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County considering new park tax

The commission votes 4-0 to draw up an ordinance for a new property tax, but it would require another vote to take effect.

By CARY DAVIS

© St. Petersburg Times, published May 23, 2001


NEW PORT RICHEY -- County commissioners voted unanimously Tuesday to consider creating a new property tax to help shoulder the cost of expanding Pasco's park system.

Commissioner Pete Altman floated the idea as a way to complement a proposal to create a new impact fee on residential construction to raise $20-million over the next 10 years for parks.

Altman, who was elected to the board in November, suggested a new tax of a quarter mill, or 25 cents per $1,000 of assessed property value, to raise $2-million annually for parks. That, coupled with the proposed impact fee of $892 for each new home, would raise an estimated $40-million for parks over the next decade. That's the minimum the county needs to spend to improve Pasco's network of parks, according to a recently released consultant's report.

If approved, the municipal service taxing unit, or MSTU, would appear as a line item on tax bills that will go out to property owners later this year. Money now earmarked for parks in the general fund would be transferred to the MSTU, meaning the ad valorem millage rate would likely drop.

In years past, property owners paid about three-quarters of a mill for parks. Under Altman's proposal, an MSTU for parks would be about 1 mill.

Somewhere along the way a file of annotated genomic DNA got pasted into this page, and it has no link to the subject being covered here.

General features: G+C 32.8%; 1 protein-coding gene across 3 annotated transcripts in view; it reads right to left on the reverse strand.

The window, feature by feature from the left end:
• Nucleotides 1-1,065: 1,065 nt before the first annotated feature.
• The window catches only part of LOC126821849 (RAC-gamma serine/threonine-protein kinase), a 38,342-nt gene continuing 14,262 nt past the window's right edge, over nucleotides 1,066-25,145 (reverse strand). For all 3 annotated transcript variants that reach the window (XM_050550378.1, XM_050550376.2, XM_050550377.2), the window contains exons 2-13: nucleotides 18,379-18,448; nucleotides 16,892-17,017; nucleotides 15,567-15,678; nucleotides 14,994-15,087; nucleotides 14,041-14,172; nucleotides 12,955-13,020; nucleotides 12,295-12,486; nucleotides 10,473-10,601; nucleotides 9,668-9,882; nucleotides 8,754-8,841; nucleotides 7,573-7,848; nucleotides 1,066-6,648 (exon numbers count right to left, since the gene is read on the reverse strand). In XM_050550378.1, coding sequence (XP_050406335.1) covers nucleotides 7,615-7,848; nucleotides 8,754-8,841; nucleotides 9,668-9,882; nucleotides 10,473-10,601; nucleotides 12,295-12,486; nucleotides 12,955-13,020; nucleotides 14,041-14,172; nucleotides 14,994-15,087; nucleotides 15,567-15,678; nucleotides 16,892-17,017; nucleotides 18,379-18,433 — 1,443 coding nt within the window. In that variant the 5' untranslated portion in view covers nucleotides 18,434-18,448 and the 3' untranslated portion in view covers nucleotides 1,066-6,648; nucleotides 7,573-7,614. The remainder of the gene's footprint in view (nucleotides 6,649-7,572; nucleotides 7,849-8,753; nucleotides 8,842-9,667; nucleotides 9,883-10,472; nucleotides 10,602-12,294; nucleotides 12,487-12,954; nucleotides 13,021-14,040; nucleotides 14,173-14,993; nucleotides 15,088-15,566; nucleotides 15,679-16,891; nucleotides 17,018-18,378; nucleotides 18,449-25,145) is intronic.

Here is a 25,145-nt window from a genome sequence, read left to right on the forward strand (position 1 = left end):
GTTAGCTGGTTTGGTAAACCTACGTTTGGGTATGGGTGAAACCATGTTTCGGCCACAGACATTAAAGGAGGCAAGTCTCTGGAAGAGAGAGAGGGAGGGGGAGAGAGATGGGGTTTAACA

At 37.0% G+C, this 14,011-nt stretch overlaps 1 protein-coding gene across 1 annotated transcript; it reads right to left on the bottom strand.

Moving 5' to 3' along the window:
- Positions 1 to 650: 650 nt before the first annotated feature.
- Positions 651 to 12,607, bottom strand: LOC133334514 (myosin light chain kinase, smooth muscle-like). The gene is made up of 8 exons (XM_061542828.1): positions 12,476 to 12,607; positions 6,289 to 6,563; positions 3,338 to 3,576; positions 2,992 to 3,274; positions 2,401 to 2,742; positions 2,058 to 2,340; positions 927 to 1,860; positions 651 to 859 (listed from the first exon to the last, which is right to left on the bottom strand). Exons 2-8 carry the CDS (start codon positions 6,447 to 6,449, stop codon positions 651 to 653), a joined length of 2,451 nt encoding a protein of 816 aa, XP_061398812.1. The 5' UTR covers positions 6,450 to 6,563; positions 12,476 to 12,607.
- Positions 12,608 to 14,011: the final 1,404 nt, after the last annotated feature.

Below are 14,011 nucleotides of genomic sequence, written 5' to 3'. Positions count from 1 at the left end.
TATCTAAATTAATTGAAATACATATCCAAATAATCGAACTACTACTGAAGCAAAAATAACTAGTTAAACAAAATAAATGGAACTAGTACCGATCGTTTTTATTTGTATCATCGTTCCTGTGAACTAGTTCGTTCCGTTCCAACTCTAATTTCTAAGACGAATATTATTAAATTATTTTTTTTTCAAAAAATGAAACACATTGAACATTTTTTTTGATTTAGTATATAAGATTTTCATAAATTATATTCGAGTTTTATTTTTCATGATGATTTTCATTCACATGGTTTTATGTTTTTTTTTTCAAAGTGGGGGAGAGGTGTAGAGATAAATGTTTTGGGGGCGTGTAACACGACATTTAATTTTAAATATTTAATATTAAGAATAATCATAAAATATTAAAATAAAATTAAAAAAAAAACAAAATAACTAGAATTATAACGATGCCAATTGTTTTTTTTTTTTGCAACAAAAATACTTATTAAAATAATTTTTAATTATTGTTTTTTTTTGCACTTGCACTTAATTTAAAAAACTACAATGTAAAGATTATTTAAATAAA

For the owner of a $75,000 home with a $25,000 homestead exemption, the new tax would cost an additional $12.50 per year, or about $1 each month.

The new tax would encompass all of unincorporated Pasco, but municipalities could elect to participate in the county's program through interlocal agreements.

Altman acknowledged that his idea for a new tax might be a politically unpopular position, and he said he expects some vocal opposition. But he said the tax is needed to start acquiring land for parks now before property becomes scarce and, therefore, more expensive.

"This county does not have the tax structure in place to make a Boy Scout's effort to put (a parks expansion plan) in place," Altman said.

The 4-0 vote -- Commissioner Pat Mulieri did not attend Tuesday's meeting -- was not an endorsement for a new tax. It only directed county staffers to draw up an ordinance that would create a new MSTU.

The item wasn't on the agenda for Tuesday's meeting -- Altman introduced the idea as old business -- and it came as a shock to fellow commissioners. "That's a heck of an "old business' item, commissioner," board chairman Steve Simon quipped.

The matter must withstand two public hearings and a commission vote before it is enacted. Commissioners must act on the idea by July 1 for the tax to take effect this year.

The creation of a new taxing district requires a 3-2 vote by the board, according to the county attorney's office.

Altman's proposal already appears to have the support of at least one fellow commissioner.

"If there's any type of tax that would be palatable, or not such a Rolaids problem, it would be this," said Commissioner Ann Hildebrand, who told a Times reporter after the meeting that she was prepared to vote for the measure.

Commissioners Simon and Ted Schrader both said they supported exploring Altman's proposal, but they stopped short of endorsing a new tax.

"This would allow us to assess everyone who is using these facilities," Schrader said, adding that it wouldn't be fair to expect new home buyers to foot the entire bill for new parks. "I think we owe it to the citizens of Pasco County to investigate this."

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